The parish of Port Kennedy has been built from the ground up by parishioners, and will celebrate the dedication of its new Church on Sunday at 2pm
By Anthony Barich
Little over ten years ago, the site of Port Kennedy parish was not much more than an expanse of dirt, and since then it’s been a tough row to hoe.
But on June 8, St Bernadette’s Church will finally be dedicated by Archbishop Barry Hickey.
In 1994 the sand was tilled and the site for the new Catholic primary school was blessed by Fr Tony Vallis. The foundations were laid a year later.
Garry Burgess was appointed school principal and Fr Richard Doyle was appointed as foundation parish priest having come from Willetton.
By 1995 a liturgy committee was formed and special ministers were commissioned, plus an RCIA (Rite of Christian Initiation for Adults) program and social committee were also initiated.
The first Mass was celebrated on July 8, 2005 in the new parish centre and Archbishop Hickey officially opened it on August 24.
Among the difficultues the parish has faced are the departure of clergy under less than happy circumstances.
Now Bangladesh-born Fr Gavin Gomez, who was assistant priest at Claremont, is steering the ship after having been appointed parish priest at Port Kennedy.
This year he also celebrates 20 years in Australia since moving from England where he grew up since the age of nine.
But back in the 1990s, Port Kennedy’s fledgling faith community had to improvise, with Mass being celebrated in the Year One classroom of the parish school, and parishioners still recall squatting on the tiny chairs until the community outgrew the room and Mass was moved to the pre-primary centre.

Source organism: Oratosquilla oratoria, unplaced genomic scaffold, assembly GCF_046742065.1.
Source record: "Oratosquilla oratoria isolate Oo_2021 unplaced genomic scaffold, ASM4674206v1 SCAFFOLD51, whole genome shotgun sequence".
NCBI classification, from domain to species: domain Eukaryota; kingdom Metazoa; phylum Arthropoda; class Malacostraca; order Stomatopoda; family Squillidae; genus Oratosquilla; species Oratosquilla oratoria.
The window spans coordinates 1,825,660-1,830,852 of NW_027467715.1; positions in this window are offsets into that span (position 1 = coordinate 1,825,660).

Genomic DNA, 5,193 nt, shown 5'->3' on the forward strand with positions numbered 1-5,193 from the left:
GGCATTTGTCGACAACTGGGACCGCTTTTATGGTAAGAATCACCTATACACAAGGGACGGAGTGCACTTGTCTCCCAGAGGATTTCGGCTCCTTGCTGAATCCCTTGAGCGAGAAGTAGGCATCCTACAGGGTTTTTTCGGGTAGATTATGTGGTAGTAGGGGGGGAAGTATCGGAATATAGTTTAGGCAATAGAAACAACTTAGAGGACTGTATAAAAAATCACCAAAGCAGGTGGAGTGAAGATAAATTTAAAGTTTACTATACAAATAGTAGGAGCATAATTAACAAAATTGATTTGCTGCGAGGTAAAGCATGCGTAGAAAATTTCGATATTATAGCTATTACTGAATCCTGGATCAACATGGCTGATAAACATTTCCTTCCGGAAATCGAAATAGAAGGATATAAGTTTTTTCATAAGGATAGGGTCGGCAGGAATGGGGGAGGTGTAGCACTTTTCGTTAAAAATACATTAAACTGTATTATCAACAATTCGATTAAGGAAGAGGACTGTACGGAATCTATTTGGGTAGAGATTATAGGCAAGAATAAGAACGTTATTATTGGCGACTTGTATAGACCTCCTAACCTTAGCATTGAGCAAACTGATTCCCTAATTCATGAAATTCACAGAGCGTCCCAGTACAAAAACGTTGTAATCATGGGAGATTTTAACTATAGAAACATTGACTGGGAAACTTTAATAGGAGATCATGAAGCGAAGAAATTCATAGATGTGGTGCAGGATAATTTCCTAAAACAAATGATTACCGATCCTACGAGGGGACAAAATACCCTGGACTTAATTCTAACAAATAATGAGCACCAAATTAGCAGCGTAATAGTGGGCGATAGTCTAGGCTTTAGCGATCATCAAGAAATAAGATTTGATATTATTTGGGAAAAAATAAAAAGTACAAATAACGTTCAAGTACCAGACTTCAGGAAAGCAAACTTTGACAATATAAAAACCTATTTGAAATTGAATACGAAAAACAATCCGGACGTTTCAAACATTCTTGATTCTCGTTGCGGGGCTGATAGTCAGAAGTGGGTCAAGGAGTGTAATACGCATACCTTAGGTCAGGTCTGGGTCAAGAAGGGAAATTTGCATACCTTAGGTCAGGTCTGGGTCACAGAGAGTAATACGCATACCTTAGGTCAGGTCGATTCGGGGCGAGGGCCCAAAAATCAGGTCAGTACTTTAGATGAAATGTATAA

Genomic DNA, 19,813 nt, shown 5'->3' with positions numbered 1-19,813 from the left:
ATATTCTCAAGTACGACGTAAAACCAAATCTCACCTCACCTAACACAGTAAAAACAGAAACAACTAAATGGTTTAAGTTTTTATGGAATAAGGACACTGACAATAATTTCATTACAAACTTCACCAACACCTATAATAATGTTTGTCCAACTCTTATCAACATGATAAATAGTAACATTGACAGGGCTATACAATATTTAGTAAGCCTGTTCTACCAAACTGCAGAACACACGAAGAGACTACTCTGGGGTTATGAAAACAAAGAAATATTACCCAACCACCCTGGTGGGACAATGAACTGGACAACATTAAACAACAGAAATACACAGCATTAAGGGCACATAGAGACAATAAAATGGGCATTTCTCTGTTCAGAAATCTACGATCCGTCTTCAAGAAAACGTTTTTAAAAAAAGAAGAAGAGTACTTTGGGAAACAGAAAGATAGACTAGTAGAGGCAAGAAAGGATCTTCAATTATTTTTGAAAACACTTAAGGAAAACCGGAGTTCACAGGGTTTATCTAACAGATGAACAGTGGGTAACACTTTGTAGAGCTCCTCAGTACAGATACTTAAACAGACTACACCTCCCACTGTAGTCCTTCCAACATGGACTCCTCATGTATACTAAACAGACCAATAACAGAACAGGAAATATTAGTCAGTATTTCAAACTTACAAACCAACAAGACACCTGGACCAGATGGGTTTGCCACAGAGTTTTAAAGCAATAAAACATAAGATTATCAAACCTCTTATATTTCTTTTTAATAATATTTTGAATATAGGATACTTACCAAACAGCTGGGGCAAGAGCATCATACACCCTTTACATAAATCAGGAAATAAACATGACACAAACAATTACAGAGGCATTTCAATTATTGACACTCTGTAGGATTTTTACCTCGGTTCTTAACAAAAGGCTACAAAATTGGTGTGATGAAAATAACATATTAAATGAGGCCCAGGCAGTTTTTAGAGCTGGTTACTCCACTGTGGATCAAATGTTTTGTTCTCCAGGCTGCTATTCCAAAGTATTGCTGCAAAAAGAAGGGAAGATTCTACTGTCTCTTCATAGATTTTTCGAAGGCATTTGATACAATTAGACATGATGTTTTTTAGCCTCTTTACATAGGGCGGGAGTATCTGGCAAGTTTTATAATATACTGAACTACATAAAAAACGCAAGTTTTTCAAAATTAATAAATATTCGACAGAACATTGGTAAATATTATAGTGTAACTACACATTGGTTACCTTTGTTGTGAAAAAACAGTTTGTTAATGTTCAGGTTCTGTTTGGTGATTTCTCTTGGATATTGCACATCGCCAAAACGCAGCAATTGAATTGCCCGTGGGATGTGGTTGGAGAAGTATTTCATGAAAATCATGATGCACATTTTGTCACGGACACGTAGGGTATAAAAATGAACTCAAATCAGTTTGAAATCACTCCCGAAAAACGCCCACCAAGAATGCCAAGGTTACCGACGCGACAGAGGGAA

Then a pastoral worker arrived – Sister Francis Gibb from the Sisters of the Mission in Armadale, who organised many community-building events around the parish that forged friendships. Sr Frances was based at Port Kennedy until 1998.
Groups such as the Majellan and mothers’ groups, others focused on shepherding children and youth through various phases of their faith development were all initiated.
In January 2001 the community celebrated the country’s federation with the installation of a Federation Bell that the children took great delight in ringing after all the Masses.
The children also closed the Holy door that marked the end of the Jubilee Year initiated by Pope John Paul II.
Requests were flooding in for baptisms and soon, in 2002, discussion started about the need for a house for refugees.
A house was purchased in October and prepared to host its first refugee family.
Until now, the parish hall has been used for Mass; in November last year it was announced that the parish would officially be known as St Bernadette’s. Construction of the new church began with the erection of the spire in April last year, and people were still forced to sit on rugs outside the parish centre as parishioners packed into it for Christmas Eve Vigil, Midnight Mass and Christmas Day Mass at the end of 2007.
Fundraising, a difficult but necessary process for new parishes, netted over $35,000, and the parish also received a donation of just under $40,000. As reported in The Record recently, the famous five cent collection organised by parishioners netted $5429.
The community also rose to the occasion, supporting the Fence Appeal and a Buy-a-Pew campaign that raised just over $3400 and $15,600 respectively.
But finding those past parishioners who helped build the parish for the upcoming dedication of the new church has proved difficult.
“Despite concerted efforts, we have been unable to contact some of our past parishioners who have moved away from the area,” explained Fr Gomez.
“An open invitation is extended to them to join in celebrating with us this historic occasion, an occasion which they helped to create.”
A full report will appear next week.